Two-time World champions Gabriella Papadakis/Guillaume Cizeron have become huge names in the figure skating world in just the past three years. Skating fans will know that they took a huge leap from 13th at the 2014 World Championships to winning their first World title just a year later. Most recently, they won the free dance at the 2017 World Championships in Helsinki and finished second, just a couple points behind training mates Tessa Virtue/Scott Moir.
As they look toward their first Olympics next season, I had a quick chat with them about their off-season and their preparations for new programs, including some candid thoughts on the difficulties in tackling the short dance theme.
Jackie Wong: Thanks for taking the time for a quick chat today! How has your off-season been so far since Worlds?
Papadakis/Cizeron: The pleasure is ours! The off season has been good. We didn’t go on tour after Worlds for the first time and it has made us been able to rest and come back on the ice quickly to prepare the next season. We started with the choreography for the free dance. And it felt easy because we were so excited about the idea we had.
JW: So fun! Anything you want to tell your fans about your free dance yet? <wink wink>
P/C: We really want to reveal something but we decided to keep it a secret for now! We want to let the project grow a little more before we talk about it. The only thing we can tell is that we are so excited about it and can’t wait to perform it!
JW: Such a tease. But I'm sure skating fans will be looking forward to it. Next season is, of course, the Olympic season. The short dance pattern is the Rhumba, with upbeat Latin rhythms for the SD music. What's your approach to this theme?
P/C: Well, it’s very hard to reproduce Latin dances on the ice, because the dynamics of the dance is very different from the dynamics of skating. For example, we can’t roll our hips while gliding full speed on one foot. And it's also tricky because Latin dances on the floor aren’t usually done in closed holds, and closed holds are much more required in ice dance, especially in the short dance.
But for us, we realized that it is also these challenges that make the short dance next season very interesting. We want to figure out which movements from Latin dance we can translate on the ice and how we can do it effectively. We have been taking a lot of classes off ice to get inspiration and we’re having a lot of fun doing it!
Also, the music is always a touchy subject for Latin-themed ice dance, because of the rhythms, we just don't feel like we have as many choice as we had last year [for the blues, swing, and hip-hop theme], for example. We were a little scared at the beginning, because we remember when we were in juniors and everyone showed up with the same music for the Junior Grand Prix!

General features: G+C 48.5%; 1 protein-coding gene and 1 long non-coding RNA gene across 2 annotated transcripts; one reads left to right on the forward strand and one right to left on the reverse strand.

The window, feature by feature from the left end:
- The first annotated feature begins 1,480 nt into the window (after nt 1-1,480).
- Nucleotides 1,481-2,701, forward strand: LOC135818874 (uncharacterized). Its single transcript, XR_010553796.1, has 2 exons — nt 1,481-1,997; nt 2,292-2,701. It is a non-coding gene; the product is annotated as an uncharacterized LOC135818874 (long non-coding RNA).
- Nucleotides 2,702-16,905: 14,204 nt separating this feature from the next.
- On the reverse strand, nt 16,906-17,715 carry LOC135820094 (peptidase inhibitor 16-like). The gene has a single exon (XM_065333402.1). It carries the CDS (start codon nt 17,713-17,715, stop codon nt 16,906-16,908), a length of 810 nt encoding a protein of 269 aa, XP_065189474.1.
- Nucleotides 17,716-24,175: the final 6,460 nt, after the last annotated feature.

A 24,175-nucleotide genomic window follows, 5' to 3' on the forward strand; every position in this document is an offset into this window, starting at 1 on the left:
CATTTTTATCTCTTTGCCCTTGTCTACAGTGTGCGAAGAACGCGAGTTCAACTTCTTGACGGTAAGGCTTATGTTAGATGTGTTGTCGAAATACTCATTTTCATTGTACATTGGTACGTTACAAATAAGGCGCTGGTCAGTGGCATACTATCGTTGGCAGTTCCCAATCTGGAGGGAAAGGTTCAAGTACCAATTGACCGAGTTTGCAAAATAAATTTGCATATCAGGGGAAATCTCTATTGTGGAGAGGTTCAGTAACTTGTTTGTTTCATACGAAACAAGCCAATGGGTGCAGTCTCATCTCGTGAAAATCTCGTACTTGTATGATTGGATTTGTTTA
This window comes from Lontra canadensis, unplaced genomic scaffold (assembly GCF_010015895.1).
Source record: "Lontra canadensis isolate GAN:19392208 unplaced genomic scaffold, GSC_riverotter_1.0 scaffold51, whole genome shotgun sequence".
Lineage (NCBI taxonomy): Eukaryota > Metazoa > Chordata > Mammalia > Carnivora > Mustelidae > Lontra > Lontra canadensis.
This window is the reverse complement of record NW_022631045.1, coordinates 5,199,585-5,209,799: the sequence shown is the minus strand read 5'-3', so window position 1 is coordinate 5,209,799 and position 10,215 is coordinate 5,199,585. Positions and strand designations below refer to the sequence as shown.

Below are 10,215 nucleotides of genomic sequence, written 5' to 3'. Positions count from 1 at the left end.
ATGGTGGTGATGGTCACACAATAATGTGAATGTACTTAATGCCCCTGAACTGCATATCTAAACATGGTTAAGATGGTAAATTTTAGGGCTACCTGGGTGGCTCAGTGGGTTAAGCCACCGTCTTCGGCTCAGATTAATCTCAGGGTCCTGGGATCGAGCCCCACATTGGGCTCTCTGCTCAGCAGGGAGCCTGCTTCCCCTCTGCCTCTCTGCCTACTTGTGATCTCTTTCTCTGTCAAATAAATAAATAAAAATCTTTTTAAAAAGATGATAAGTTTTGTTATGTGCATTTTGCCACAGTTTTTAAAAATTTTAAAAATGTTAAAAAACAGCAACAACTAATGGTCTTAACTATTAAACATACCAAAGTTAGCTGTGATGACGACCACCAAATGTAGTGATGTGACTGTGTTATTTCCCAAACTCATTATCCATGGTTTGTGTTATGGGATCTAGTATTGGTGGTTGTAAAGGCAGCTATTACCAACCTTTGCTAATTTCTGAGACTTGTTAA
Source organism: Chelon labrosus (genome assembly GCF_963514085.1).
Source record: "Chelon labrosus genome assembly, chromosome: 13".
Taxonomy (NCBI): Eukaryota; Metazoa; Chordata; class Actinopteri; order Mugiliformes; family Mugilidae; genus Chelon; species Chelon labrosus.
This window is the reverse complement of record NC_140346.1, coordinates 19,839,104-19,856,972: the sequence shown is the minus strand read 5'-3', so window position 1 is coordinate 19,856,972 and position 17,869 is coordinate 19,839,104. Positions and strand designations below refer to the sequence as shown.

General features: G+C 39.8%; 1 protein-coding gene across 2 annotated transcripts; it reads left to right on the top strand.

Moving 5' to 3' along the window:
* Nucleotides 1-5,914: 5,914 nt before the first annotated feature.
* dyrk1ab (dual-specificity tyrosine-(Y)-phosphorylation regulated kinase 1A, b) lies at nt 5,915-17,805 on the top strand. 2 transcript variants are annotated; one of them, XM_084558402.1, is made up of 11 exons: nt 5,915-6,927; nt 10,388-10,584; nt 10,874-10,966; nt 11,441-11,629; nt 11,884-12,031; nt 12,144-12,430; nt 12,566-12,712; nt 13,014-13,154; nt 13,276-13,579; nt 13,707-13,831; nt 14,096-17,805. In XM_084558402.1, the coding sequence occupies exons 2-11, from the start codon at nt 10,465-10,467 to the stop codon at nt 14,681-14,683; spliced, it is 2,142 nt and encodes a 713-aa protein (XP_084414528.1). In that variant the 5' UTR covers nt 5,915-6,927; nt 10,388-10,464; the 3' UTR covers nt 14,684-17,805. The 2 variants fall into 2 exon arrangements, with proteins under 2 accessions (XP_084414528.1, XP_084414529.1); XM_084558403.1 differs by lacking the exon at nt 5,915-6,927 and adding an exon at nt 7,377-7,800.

But the ISU added more genres and rhythms for this year [versus when we did Latin on the junior level], so we’ll see how this turns out.
JW: The last time you guys skated Latin was in the 2011-12 season, when you were both still juniors. How have you grown as dancers and what will you bring to this SD that will be different now that you're two-time World champions?
P/C: We had a lot of fun doing Latin that year. Junior is so different than senior, we didn’t have so much pressure on the music choice and we enjoyed every ballroom class we had the summer before.
Of course, we’ve grown a lot as skaters and dancers and we can’t really take that video of what we did as juniors and predict our future performances - well, we hope not, that would be pretty terrible ... hahaha! But we are for sure going to work a lot off-ice in dance classes to understand the movements and build a very smart short dance.
We love the free dance because we are allowed to completely express ourselves and our personalities, and do whatever we want. But the short dance is always fun and interesting because it always makes you do something different and traditional. For us, the short dance is sort of like putting on a mask, while the free dance is more of a chance to uncover ourselves to the audience. But both are very interesting and they complement each other really well.
JW: How are you feeling about the Olympic season coming up?
P/C: We are very excited about the upcoming season! This is going to be our first Olympic season, so we feel a little bit like the babies here. We will have a lot of pressure being a medal contender but when we feel it too much, we just remind ourselves that the last time the Olympic were happening, we weren’t even in the top two skaters in our country! It helps putting things in perspective. We feel so blessed with where we are now.